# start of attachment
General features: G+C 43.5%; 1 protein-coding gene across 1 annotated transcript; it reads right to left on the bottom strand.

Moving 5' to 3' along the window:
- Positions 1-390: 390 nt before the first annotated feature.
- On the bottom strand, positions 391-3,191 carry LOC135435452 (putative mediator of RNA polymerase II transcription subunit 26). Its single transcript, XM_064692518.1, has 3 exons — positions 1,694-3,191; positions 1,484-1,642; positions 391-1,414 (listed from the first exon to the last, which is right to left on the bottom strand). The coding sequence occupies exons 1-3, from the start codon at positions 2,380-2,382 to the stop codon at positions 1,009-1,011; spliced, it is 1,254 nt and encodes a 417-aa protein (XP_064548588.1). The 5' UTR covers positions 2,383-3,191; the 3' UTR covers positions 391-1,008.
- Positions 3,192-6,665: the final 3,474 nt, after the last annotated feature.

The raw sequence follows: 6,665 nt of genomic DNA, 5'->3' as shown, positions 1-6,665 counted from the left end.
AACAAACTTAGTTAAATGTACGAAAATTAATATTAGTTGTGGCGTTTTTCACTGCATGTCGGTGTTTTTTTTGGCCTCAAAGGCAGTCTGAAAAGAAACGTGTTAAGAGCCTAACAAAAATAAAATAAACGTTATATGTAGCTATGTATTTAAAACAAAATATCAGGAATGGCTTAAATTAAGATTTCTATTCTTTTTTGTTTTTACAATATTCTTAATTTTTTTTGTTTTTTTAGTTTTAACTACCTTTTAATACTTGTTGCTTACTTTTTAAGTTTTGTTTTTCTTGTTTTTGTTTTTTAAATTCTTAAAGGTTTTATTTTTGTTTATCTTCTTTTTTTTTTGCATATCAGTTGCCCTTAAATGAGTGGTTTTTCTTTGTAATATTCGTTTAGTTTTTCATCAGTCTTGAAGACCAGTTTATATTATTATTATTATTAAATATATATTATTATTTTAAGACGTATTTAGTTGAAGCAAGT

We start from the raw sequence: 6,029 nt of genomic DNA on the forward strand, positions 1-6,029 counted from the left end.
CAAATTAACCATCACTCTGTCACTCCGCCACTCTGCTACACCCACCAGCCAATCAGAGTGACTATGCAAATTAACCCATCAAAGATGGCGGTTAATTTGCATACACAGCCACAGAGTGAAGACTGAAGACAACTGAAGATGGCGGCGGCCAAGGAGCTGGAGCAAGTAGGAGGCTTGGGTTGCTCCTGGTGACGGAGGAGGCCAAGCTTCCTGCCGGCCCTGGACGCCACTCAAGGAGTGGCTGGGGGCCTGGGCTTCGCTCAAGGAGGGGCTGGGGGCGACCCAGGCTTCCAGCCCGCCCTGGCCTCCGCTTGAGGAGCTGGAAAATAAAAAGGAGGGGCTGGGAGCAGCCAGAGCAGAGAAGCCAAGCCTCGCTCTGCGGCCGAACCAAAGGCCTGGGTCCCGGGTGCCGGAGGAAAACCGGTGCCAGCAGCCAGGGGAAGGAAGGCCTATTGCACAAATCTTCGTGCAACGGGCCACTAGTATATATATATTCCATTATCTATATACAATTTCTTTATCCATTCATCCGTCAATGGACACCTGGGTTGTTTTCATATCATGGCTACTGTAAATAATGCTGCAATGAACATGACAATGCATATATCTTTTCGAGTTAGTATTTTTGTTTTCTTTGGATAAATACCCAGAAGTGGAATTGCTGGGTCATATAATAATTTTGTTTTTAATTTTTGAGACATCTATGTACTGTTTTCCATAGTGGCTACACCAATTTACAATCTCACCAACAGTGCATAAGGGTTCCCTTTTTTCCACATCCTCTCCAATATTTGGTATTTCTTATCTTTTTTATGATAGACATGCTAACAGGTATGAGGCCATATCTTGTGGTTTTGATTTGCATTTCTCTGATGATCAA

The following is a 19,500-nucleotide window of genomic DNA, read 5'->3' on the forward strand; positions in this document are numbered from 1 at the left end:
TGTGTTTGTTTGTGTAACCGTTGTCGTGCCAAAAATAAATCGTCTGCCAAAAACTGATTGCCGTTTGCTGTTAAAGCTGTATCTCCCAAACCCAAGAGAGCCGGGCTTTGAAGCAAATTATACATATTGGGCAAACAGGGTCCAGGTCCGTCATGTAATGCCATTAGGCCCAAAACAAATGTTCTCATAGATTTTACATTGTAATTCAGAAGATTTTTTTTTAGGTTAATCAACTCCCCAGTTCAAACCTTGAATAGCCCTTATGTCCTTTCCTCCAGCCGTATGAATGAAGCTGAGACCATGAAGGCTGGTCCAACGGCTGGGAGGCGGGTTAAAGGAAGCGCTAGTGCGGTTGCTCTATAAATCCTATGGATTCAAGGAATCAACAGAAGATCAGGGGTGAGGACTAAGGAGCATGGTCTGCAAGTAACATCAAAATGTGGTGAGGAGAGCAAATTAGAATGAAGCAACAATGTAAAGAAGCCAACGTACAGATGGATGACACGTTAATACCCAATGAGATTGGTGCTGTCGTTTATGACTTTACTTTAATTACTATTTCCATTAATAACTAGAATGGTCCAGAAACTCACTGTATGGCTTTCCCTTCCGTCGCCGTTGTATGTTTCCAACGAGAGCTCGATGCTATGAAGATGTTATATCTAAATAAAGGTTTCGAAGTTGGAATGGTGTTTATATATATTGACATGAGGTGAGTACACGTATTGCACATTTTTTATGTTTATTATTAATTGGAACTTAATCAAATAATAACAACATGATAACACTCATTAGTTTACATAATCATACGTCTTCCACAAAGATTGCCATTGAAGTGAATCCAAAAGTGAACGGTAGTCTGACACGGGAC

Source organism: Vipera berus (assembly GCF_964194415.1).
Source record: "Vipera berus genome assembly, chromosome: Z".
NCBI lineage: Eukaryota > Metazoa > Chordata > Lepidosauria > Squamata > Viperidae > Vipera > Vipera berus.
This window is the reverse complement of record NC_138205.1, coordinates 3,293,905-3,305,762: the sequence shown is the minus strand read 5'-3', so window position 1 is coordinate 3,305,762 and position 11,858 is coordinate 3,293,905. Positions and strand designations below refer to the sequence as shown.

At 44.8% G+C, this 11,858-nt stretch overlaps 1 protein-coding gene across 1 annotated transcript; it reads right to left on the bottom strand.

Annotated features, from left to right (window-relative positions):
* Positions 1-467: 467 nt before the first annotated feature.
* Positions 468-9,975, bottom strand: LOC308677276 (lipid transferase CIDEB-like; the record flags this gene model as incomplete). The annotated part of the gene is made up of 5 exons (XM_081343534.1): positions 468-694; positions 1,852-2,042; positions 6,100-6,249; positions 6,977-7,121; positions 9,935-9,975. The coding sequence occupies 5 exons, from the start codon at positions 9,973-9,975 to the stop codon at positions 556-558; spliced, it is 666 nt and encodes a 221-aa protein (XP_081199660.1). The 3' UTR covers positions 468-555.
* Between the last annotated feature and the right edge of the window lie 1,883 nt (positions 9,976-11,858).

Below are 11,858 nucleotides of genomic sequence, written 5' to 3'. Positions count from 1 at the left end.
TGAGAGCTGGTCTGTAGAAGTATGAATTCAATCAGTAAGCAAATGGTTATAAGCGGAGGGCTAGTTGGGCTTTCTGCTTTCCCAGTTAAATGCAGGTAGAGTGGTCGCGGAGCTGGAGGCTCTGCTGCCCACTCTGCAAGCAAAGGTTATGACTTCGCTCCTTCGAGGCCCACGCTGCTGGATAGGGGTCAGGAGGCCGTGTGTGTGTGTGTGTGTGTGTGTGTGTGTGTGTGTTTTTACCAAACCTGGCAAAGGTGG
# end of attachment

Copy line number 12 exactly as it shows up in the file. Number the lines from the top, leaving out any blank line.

Source organism: Vipera berus (assembly GCF_964194415.1).